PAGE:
The CFV–39 boasts audio feedback that, on the one hand, is a part of the IAA that allows you to rate images without having to look at the LCD screen and, on the other hand, provides audio information on exposure and general operation of the back. Specifically, the back makes clearly distinguishable sounds for each of underexposure, acceptable exposure, overexposure, battery nearly depleted, CF card near full, etc. This might sound somewhat gimmicky at first but I found this feature very helpful—once you get used to the sounds and learn what each of them means, you can operate the back and photograph without having to look at the display as often; I found this particularly useful when shooting fast. And if you do feel that audio feedback is not useful to you, you can always switch it off.

As I have already mentioned the CFV–39 does not have a dedicated Delete button. It is possible to delete one single image but this takes quite a few button presses (menu –> storage –> delete –> OK). Instead, the workflow should be such that all photographs that are meant to be deleted should be assigned red colour and then deleted together in one go. This is akin to how, when working on a computer, you first send the files that you intend to delete to trash bin and then empty it to delete them at once. When a CF card is almost full the back starts deleting the files that have been assigned red colour as you continue shooting (with a previous warning that it is going to do so, of course). Neat, if you ask me.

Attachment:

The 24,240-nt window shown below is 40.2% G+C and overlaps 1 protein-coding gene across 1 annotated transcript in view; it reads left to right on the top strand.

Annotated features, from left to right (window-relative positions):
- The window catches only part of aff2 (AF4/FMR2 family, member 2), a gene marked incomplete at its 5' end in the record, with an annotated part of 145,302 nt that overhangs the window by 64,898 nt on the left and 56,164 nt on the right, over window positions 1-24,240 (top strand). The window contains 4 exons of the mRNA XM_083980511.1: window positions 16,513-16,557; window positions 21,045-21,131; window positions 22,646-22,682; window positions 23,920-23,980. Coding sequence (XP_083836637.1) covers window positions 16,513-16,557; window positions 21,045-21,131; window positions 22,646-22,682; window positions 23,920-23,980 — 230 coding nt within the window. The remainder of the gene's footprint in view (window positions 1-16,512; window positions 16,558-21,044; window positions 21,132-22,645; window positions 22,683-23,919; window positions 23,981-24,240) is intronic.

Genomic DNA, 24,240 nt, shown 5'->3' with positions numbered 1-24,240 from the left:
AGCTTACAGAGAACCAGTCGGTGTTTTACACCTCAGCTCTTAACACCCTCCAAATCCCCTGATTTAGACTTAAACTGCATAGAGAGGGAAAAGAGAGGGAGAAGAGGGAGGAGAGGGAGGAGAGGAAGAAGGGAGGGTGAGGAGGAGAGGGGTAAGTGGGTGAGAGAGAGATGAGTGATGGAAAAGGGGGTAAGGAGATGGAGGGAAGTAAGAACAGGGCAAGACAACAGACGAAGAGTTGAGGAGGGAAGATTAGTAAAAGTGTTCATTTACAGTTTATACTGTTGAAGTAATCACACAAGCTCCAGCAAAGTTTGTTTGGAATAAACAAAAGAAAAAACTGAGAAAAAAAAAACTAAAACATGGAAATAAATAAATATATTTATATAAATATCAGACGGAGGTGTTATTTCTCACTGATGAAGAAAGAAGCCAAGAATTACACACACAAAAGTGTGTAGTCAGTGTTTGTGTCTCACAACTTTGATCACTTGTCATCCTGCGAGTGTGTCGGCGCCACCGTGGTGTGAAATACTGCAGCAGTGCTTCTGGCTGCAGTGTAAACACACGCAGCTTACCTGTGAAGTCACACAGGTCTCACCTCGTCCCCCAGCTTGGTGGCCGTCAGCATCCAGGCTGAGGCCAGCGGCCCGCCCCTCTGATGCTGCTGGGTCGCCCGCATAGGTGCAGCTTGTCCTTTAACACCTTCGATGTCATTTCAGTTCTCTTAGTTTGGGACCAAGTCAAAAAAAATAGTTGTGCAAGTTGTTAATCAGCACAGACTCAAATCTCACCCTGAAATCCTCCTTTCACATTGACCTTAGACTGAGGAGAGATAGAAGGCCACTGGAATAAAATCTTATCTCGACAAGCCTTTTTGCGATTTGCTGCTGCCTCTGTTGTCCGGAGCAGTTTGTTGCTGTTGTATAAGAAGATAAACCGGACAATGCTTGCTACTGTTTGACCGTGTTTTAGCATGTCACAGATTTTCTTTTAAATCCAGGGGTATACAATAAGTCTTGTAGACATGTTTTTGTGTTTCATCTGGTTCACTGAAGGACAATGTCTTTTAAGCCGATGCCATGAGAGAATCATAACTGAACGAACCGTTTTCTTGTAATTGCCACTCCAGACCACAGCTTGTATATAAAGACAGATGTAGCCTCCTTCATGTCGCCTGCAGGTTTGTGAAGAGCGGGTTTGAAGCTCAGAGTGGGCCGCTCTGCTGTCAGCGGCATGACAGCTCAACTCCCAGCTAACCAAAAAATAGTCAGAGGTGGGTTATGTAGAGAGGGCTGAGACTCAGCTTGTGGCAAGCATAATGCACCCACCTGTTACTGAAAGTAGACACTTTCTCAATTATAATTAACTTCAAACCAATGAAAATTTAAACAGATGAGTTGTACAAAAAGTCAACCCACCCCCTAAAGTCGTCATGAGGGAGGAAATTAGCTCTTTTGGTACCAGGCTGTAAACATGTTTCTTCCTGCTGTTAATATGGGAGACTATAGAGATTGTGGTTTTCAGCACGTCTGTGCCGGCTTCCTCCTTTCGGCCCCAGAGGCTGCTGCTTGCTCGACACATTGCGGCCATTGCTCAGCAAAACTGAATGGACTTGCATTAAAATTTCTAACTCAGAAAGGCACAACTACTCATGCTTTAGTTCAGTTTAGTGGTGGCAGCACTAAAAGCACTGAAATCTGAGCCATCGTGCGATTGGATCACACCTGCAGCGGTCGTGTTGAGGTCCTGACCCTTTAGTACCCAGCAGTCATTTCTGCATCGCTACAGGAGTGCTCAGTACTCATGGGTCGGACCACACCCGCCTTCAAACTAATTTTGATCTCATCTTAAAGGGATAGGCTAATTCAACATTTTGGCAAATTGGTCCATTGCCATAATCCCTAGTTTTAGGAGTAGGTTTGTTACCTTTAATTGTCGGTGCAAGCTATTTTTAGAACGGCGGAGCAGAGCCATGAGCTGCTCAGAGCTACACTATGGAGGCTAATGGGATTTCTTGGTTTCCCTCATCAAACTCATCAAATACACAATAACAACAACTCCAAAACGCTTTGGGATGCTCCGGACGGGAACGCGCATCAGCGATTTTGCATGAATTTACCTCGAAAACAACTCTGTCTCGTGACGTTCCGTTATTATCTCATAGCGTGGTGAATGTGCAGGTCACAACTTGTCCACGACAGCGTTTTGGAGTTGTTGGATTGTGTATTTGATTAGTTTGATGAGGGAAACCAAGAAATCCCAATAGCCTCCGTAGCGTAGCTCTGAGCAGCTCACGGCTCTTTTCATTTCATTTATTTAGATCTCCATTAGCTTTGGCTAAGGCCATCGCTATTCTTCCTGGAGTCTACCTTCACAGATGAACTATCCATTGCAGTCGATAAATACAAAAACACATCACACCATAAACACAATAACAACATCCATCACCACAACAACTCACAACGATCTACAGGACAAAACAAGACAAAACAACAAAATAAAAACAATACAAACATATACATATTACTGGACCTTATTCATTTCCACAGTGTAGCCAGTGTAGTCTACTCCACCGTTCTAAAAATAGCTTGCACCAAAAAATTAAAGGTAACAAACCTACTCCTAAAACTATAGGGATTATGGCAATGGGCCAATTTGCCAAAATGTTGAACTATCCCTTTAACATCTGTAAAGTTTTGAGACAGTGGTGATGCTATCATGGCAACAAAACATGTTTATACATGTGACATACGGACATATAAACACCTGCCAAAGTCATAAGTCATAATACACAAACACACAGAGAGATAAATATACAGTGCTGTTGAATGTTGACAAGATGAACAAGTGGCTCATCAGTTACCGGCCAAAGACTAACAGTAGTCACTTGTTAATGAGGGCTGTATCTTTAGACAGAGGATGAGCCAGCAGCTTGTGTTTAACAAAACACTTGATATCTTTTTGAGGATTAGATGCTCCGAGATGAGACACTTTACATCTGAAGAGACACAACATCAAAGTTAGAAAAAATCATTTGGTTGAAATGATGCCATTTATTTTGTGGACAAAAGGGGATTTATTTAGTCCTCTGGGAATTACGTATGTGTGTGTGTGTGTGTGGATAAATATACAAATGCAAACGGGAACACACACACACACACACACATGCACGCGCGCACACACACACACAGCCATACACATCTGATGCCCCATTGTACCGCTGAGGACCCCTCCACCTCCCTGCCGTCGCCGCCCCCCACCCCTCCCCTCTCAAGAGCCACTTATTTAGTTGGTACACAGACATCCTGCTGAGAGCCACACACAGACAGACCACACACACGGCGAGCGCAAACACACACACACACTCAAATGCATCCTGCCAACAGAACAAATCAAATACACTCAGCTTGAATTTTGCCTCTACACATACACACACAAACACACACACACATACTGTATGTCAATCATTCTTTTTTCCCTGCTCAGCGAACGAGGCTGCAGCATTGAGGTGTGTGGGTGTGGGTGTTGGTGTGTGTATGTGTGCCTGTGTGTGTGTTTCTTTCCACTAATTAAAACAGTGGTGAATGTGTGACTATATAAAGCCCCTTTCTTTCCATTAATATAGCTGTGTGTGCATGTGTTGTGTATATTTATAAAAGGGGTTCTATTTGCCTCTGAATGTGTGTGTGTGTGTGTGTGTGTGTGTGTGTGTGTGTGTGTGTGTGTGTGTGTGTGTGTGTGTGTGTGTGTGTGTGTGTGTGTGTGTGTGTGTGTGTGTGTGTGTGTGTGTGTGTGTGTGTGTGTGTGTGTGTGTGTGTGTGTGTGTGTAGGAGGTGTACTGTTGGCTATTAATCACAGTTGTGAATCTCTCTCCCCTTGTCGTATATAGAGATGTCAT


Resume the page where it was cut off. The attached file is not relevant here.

Danxia landforms and the Moon / Hasselblad CFV-39 digital back
 

Danxia landforms and the Moon
Zhangye, Gansu Province, China (中国甘肃省张掖)
Hasselblad 503CW camera body, CFE 2.8/80 lens and CVF–39 digital back

White balance (WB) is set via menus and there are only two options available: set WB in Kelvin or take a test exposure of a neutral subject. When accurate colour reproduction was needed I used the ExpoDisk to set WB; most of the time, however, I set it to 5500K and then fine–tuned WB in conversion. The lack of a dedicated WB button did not bother me at all as, when shooting RAW, WB is only a nominal setting that can always be changed later.